• Expand warm hand-off services to transition to recovery services
  • Broaden scope of recovery services to include co-occurring SUD or mental health conditions
  • Provide comprehensive wrap-around services to individuals in recovery, including housing, transportation, job placement/training, and childcare
  • Hire additional social workers or other behavioral health workers to facilitate expansions above

In the United States, an estimated 63% of people who are incarcerated experience SUD, compared to 9% in the general population. Moreover, there is a high rate of recidivism, return to use, and overdose for these individuals when they leave the criminal justice system, as they are likely to have a lower tolerance after their period of incarceration.6 Priority strategies include:

  • Provide evidence-based treatment and recovery support, including MAR for persons with OUD and co-occurring SUD/mental health disorders within and transitioning out of the criminal justice system
  • Increase funding for jails to provide treatment to inmates with OUD

One of the most effective means of reducing the risk of overdose death is making sure people are made aware of the risks of opioids. Increasing awareness among adolescents, pregnant people, and physicians is a priority. The earlier on in life individuals begin using a drug, the more likely they are to develop addictive behaviors associated with that substance. Therefore, adolescence is a critical time for prevention interventions.7 Priority strategies include:

  • Funding for media campaigns to prevent opioid use
  • Funding for evidence-based prevention programs in schools
  • Funding for medical provider education and outreach regarding best prescribing practices for opioids consistent with the 2016 CDC guidelines, including providers at hospitals
  • Funding for community drug disposal programs
  • Funding and training for first responders to participate in pre-arrest diversion programs, post-overdose response teams, or similar strategies that connect at-risk individuals to behavioral health services and supports

Harm reduction refers to services and strategies that reduce negative outcomes associated with SUD. Historically, critical wrap-around services such as housing, healthcare, food security, and insurance have only been available to individuals with SUD once they have committed to total abstinence.8 However, the harm reduction approach has significantly better overall health outcomes compared to abstinence only.9 Syringe exchange services are one form of harm reduction, in which individuals who use intravenous substances can gain access to free, sterile needles and syringes, thus reducing the spread of disease and improving overall health outcomes.7 Priority strategies include:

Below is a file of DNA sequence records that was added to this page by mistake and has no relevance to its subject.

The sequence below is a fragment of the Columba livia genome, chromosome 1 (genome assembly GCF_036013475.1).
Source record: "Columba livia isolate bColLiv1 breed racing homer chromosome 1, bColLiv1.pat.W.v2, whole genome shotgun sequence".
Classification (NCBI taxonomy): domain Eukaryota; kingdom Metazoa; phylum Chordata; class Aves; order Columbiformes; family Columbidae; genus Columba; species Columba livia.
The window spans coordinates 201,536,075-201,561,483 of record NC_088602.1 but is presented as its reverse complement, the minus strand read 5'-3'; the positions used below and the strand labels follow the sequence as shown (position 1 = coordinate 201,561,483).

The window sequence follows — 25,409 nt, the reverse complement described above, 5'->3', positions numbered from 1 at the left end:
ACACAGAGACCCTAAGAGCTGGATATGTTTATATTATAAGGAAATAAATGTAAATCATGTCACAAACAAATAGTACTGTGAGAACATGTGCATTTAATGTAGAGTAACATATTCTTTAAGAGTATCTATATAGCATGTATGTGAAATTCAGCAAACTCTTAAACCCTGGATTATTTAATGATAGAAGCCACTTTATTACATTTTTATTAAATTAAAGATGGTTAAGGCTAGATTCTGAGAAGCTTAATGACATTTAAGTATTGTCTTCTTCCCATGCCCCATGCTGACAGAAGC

• Provide comprehensive syringe services programs with more wrap-around services, including linkage to OUD treatment, access to sterile syringes, and linkage to care and treatment of infectious diseases

Research and data collection are critical components of program implementation. To ensure overall program fidelity and efficacy, researchers, advocates, and practitioners need to identify aspects of programming that are successful and find any gaps or challenges.

Find Resources

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Search by keyword in the box to find resources related to priority strategies.

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  1. SAMHSA. (n.d.).  Naloxone.
  2. SAMHSA. (n.d.). Medications for Substance Use Disorders.
  3. Haight SC, et. al. (2018). Opioid Use Disorder Documented at Delivery Hospitalization — United States, 1999–2014. MMWR Morb Mortal Wkly. DOI:
  4. Illinois Perinatal Quality Collaborative. Mothers and newborns affected by opioids.
  5. Taylor, J., Wakeman, S. E., Walley, A. Y., & Kehoe, L. (2023). Substance use disorder bridge clinics: Models, evidence, and future directions. Addiction Science & Clinical Practice, 18(1).
  6. Illinois Criminal Justice Information Authority. (n.d.). Addressing opioid use disorders in corrections: A survey of Illinois jails.
  7. National Institute on Drug Abuse. (2020). Preventing drug misuse and addiction: The best strategy.
  8. Miler, J., Carver, H., Masterton, W., Parkes, T., Maden, M., Jones, L., & Sumnall, H. (2021). What treatment and services are effective for people who are homeless and use drugs? A systematic ‘review of reviews.’ PLOS ONE, 16(7), e0254729.
  9. Centers for Disease Control and Prevention. (2019). Syringe services programs (SSPs) FAQs.